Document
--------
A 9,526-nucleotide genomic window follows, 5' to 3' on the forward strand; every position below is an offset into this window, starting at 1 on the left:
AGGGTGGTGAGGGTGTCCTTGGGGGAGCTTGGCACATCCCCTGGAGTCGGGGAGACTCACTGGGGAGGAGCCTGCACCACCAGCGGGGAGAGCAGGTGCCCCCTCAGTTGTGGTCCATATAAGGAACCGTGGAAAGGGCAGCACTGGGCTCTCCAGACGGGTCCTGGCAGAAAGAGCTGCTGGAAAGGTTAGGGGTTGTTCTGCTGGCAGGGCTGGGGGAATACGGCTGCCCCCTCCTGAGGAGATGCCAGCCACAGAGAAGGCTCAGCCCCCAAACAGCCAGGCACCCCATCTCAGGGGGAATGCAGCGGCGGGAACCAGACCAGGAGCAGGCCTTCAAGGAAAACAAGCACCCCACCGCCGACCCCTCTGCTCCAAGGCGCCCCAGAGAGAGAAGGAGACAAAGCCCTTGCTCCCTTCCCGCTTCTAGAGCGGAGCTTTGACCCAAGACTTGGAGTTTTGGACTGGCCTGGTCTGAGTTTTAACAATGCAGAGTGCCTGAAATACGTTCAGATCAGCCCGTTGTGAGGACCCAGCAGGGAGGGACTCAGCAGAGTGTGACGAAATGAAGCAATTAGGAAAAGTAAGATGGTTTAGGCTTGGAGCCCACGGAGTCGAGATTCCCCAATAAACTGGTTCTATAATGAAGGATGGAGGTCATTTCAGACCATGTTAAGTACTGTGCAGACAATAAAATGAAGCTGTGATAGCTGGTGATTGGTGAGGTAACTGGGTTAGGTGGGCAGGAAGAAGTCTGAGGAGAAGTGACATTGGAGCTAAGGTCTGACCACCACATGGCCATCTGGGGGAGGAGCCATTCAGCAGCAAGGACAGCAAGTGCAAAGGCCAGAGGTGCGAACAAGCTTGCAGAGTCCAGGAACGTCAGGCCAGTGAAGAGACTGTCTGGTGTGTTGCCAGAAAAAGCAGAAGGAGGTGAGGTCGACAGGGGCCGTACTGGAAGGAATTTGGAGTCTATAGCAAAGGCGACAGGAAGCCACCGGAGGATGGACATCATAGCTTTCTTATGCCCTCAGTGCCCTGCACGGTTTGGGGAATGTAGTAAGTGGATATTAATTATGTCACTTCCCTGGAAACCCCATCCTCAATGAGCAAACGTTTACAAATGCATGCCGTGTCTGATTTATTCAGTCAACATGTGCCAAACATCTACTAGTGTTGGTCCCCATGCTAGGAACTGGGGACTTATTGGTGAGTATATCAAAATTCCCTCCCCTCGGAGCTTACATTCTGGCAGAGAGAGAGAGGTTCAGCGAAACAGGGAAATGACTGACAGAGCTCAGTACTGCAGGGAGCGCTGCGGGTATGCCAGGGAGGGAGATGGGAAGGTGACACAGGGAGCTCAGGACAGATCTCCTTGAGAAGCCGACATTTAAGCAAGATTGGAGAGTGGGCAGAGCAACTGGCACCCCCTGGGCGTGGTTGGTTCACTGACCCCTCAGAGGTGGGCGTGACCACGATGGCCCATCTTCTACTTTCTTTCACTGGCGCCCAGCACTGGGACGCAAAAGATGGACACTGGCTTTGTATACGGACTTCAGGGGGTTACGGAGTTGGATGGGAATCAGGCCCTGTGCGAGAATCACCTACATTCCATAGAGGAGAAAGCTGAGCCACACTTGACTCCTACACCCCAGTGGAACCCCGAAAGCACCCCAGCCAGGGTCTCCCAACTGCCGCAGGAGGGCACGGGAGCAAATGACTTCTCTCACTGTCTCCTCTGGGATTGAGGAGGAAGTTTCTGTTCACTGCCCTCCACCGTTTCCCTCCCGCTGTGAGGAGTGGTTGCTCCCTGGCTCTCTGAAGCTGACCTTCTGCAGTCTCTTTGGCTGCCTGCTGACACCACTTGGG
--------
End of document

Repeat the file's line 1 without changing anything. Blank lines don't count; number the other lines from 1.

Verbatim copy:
A 9,526-nucleotide genomic window follows, 5' to 3' on the forward strand; every position below is an offset into this window, starting at 1 on the left: